Sizing the Emerging Global Labor Market: Rational Behavior from Both Companies and Countries Can Help It Work More Efficiently

Farrell, Diana; Laboissière, Martha A.; Rosenfeld, Jaeson
November 2006
Academy of Management Perspectives;Nov2006, Vol. 20 Issue 4, p23
Academic Journal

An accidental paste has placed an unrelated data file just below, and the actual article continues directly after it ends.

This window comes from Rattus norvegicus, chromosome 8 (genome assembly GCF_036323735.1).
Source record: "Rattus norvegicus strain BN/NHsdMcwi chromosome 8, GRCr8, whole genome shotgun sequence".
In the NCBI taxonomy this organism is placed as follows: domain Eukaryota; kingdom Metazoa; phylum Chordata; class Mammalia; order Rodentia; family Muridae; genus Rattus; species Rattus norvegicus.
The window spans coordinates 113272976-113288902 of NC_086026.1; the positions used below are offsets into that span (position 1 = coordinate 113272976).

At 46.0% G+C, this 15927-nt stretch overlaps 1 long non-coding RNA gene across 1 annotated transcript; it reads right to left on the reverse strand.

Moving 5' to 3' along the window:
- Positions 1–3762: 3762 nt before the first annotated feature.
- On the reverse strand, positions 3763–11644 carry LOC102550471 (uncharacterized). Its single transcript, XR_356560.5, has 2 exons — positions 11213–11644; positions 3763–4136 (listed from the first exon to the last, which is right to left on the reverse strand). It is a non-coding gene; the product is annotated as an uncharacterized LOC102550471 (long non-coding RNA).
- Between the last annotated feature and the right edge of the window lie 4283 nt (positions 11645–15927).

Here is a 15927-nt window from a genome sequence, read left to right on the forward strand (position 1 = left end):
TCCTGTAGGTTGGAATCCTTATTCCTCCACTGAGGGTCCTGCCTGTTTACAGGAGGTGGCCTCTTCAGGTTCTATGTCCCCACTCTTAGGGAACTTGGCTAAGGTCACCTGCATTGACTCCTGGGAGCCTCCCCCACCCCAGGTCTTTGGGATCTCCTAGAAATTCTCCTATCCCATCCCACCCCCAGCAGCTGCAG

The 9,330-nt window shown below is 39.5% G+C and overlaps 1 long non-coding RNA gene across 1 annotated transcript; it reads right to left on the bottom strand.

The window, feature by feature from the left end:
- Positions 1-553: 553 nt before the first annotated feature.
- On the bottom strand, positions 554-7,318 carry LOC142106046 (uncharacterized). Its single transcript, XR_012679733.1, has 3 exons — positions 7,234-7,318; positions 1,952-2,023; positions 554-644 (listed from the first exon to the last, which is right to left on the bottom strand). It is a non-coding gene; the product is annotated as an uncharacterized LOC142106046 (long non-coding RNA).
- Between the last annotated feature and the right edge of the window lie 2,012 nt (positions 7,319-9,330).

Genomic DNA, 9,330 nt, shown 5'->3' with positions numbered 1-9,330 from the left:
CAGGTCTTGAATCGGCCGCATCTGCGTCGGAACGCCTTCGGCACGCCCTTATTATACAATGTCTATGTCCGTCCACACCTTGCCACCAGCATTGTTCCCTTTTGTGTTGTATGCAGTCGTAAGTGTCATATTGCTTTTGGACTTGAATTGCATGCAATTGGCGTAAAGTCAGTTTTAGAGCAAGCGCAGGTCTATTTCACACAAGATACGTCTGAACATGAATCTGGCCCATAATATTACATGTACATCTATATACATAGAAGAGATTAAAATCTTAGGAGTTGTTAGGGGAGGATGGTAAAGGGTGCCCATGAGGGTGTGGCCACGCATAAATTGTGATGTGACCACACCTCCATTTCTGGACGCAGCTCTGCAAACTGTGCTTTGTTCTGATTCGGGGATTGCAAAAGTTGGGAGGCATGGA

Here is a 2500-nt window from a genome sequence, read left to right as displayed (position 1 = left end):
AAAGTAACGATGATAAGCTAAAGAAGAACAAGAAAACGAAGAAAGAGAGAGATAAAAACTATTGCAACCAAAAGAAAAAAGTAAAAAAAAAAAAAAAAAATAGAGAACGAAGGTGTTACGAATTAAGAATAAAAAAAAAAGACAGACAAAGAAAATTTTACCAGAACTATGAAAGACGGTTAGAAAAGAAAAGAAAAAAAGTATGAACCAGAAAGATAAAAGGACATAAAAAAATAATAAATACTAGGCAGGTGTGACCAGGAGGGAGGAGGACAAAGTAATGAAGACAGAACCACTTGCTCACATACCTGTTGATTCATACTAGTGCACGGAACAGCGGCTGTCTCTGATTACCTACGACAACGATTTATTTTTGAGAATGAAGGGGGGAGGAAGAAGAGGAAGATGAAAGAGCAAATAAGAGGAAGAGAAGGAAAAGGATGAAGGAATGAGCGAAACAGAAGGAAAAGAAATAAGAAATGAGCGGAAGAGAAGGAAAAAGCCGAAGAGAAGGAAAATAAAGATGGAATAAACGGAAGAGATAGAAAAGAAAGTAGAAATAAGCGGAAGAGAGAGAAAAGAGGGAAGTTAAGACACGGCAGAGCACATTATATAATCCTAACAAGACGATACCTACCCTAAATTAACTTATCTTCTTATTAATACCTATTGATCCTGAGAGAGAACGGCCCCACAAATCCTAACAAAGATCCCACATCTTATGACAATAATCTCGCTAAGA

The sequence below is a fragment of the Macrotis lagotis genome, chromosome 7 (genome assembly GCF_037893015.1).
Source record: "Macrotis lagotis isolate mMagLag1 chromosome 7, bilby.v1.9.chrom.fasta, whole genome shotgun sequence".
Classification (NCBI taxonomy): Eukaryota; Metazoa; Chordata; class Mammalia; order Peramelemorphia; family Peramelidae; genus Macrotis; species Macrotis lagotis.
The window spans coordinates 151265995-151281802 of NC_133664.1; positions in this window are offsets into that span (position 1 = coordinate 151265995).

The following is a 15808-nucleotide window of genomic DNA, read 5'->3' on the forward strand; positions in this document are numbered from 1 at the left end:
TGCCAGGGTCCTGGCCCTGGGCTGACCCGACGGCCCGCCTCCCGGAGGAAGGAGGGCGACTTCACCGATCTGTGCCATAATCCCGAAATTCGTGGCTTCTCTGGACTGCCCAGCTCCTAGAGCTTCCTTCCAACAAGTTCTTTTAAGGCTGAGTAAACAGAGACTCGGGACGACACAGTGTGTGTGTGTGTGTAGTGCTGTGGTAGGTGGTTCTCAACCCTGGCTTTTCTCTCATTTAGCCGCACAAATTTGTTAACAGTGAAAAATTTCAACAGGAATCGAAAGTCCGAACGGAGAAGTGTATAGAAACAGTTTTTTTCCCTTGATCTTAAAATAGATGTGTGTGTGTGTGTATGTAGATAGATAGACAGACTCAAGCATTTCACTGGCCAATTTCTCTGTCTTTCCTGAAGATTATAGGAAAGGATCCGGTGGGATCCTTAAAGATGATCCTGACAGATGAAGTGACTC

Offshoring is a growing phenomenon. Increasingly, companies based in high-wage economies are hiring skilled workers in lower-wage economies to undertake service tasks that can be performed remotely, such as IT maintenance and call center operation. Today, improvements in information technology and falling telecommunication costs mean that any activity that is not tied to a particular place by the need for customer contact, or local knowledge, or complex, face-to-face interactions with colleagues can--in theory--be performed remotely. Thanks to freer trade between countries and a reduction in the perceived risks of operating overseas, companies can choose to perform such an activity in a lower-cost offshore location, if that seems advantageous, either by outsourcing to a third party vendor, or by developing its own, captive operation. Both choices comprise what we know as "offshoring."


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